Sometimes we come across obstacles in our lives that lower our overall level of happiness and disrupt our path to success—I call these mental map hijackers. A common hijacker is a negative boss who tries to drive productivity through intimidation.
There are two parts of the brain I call the Jerk and the Thinker. The Jerk is the amygdala, the most primitive part of the brain, which responds to threats. The Thinker is the prefrontal cortex, which helps you make good decisions. Fear is a map hijacker because when you activate the Jerk, you shut off the Thinker, wasting your valuable brain resources on avoiding that fear instead of pursuing your goals. Instead of letting your boss’s negativity bother you, look for meaning in your work. This will shut off the Jerk and allow the Thinker to channel your brain’s full suite of intelligences toward accomplishing that goal.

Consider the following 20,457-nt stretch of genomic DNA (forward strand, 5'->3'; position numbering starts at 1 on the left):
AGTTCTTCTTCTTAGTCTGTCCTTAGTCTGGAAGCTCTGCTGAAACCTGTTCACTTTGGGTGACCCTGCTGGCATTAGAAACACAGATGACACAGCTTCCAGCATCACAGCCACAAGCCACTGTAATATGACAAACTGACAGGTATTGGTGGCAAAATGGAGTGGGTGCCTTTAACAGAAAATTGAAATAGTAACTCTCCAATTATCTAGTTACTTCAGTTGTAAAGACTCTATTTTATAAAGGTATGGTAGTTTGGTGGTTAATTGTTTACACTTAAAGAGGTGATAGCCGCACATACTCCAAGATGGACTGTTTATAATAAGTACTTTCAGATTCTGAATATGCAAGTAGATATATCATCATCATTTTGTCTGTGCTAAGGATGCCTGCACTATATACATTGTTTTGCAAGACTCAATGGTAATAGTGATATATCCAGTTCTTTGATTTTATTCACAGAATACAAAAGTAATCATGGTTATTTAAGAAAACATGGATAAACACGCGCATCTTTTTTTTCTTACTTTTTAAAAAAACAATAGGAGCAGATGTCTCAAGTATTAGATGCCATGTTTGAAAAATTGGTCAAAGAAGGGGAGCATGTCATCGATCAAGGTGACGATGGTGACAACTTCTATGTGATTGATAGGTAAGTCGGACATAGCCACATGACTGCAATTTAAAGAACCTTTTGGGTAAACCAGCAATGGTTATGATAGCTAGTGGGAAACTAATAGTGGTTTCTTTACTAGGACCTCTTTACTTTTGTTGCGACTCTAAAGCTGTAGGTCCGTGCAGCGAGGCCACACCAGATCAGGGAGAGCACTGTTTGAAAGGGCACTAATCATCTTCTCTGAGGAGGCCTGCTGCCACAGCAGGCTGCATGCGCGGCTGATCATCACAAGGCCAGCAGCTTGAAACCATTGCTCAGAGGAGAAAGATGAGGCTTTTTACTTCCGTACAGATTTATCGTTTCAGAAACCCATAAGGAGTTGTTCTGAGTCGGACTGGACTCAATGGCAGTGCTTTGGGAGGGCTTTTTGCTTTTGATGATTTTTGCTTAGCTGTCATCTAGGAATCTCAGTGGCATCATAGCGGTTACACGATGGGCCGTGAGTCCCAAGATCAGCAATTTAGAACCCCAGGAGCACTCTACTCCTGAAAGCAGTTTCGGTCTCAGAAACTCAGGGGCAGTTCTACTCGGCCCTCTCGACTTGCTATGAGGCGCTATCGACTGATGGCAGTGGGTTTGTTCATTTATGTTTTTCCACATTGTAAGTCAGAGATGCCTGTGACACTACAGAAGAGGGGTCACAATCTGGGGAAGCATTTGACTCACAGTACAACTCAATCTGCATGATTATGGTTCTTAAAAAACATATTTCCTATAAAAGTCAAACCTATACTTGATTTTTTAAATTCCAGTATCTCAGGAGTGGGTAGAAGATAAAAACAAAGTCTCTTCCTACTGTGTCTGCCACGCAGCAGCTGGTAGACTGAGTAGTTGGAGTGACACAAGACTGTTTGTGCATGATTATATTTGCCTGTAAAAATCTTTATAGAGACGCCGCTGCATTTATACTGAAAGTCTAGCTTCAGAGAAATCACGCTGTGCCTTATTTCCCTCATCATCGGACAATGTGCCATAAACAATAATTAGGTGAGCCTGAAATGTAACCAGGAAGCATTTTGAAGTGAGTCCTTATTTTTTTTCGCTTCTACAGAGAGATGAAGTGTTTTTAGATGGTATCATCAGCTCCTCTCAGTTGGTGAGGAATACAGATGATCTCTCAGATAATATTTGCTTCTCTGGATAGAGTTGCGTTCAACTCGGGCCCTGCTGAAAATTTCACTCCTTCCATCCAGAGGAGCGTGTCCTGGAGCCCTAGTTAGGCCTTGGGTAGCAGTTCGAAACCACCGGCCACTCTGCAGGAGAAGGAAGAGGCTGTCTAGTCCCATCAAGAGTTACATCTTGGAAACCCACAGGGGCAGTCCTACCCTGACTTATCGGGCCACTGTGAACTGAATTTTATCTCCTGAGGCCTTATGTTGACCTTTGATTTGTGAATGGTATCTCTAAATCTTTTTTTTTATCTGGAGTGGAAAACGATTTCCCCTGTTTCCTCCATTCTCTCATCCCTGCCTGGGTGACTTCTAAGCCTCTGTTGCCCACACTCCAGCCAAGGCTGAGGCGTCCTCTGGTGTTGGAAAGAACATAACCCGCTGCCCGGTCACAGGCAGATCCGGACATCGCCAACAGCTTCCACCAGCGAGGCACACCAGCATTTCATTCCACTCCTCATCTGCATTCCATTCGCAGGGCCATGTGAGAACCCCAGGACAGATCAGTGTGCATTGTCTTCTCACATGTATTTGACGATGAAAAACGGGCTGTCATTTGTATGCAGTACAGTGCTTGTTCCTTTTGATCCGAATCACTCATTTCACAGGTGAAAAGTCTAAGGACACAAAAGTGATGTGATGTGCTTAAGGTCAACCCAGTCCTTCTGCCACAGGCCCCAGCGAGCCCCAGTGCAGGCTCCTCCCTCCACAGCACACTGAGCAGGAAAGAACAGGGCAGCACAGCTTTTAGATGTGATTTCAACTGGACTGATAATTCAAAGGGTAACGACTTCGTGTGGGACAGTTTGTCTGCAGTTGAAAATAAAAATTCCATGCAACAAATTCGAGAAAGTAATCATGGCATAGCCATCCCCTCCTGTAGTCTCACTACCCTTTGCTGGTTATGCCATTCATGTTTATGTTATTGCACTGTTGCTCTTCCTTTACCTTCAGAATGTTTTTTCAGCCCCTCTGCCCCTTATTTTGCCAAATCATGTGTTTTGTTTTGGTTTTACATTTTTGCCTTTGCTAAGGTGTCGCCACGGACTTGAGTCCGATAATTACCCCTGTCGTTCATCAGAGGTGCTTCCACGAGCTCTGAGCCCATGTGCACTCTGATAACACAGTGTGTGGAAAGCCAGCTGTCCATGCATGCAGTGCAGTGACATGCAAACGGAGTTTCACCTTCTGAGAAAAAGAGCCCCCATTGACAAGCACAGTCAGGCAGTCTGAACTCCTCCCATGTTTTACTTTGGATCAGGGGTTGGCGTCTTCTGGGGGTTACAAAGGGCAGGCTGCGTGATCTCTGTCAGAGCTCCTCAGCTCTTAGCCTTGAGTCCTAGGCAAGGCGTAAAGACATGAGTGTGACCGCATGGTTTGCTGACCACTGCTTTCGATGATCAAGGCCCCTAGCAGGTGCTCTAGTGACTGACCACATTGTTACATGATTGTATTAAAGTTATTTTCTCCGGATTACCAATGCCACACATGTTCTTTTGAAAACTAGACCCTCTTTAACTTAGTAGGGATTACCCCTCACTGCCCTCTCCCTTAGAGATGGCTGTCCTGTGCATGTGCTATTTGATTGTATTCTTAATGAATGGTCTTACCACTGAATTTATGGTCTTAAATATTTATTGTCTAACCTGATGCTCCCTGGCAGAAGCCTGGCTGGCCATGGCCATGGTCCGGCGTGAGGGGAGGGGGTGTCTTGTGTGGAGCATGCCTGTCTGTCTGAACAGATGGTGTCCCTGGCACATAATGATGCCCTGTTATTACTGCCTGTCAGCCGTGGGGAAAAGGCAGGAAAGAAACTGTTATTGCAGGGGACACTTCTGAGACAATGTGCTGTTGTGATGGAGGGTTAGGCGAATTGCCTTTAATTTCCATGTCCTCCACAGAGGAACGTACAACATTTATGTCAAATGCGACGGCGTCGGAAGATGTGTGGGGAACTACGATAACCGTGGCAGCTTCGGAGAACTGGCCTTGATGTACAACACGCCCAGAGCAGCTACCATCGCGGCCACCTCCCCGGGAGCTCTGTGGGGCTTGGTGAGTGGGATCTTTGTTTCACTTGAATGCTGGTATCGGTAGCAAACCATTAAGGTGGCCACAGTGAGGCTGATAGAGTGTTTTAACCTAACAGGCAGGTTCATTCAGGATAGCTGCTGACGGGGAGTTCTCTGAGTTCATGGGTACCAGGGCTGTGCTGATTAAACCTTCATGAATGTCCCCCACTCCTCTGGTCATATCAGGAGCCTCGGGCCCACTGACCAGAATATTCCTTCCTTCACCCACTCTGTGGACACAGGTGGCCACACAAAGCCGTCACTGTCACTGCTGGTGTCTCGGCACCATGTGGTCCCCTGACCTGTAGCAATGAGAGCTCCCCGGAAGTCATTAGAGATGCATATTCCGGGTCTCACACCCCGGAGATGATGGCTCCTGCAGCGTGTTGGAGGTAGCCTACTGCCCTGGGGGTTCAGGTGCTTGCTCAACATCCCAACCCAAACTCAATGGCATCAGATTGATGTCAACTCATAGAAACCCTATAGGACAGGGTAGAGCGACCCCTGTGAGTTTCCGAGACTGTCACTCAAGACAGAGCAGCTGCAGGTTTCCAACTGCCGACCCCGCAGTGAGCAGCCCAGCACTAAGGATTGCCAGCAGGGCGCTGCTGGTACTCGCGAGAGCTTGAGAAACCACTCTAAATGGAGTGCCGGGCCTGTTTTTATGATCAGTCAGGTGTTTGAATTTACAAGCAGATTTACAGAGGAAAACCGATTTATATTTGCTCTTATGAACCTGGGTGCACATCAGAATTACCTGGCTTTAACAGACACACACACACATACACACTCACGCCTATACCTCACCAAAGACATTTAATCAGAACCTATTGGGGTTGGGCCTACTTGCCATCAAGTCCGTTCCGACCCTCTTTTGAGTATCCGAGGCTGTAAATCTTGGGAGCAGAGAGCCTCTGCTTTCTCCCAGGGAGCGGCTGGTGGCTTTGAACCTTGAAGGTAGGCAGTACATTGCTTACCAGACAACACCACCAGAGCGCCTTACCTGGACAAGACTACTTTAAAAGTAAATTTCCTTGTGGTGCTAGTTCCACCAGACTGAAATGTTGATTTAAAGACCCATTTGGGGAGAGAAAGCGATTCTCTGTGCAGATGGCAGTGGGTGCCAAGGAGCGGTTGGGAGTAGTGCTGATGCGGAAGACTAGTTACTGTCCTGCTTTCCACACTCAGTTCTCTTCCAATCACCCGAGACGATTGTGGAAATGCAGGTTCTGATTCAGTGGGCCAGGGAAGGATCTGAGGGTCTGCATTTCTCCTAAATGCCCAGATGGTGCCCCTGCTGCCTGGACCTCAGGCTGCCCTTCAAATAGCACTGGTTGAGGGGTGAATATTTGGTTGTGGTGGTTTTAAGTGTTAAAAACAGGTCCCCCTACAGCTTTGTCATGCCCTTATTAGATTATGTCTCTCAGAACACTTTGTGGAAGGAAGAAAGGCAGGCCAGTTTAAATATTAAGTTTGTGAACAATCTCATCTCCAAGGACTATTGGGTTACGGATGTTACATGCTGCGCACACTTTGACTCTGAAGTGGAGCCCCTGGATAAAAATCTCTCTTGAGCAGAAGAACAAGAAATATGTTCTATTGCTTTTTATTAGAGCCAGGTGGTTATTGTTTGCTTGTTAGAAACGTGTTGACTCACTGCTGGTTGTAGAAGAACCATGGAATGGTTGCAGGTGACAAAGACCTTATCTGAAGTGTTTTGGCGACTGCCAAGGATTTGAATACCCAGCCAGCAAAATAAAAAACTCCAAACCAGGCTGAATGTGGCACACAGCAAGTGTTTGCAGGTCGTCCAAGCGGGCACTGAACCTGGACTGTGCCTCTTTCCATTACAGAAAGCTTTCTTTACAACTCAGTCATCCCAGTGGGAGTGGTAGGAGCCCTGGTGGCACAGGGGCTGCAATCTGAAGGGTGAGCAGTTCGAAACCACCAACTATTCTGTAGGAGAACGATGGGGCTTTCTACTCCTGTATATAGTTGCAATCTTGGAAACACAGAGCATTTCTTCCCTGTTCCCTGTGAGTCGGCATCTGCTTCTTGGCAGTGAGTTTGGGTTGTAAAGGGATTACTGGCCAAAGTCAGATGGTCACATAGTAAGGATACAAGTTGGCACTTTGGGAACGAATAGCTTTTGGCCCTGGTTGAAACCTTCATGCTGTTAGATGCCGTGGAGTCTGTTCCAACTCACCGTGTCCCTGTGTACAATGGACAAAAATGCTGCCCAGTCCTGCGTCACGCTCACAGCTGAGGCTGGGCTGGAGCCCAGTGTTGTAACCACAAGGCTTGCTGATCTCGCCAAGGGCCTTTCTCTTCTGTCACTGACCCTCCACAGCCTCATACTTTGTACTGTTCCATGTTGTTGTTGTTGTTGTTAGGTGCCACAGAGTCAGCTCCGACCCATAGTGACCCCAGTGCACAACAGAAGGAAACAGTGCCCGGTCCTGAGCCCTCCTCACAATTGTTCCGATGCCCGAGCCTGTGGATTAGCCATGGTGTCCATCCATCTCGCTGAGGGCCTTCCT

What are your mental hijackers? Write down five triggers that consistently lead to counterproductive behavior. Are there certain people or places that let good habits slip? Once you know what your hijackers are, you can replace them with positive mental map markers.
This article originally appeared in the October 2016 issue of SUCCESS magazine.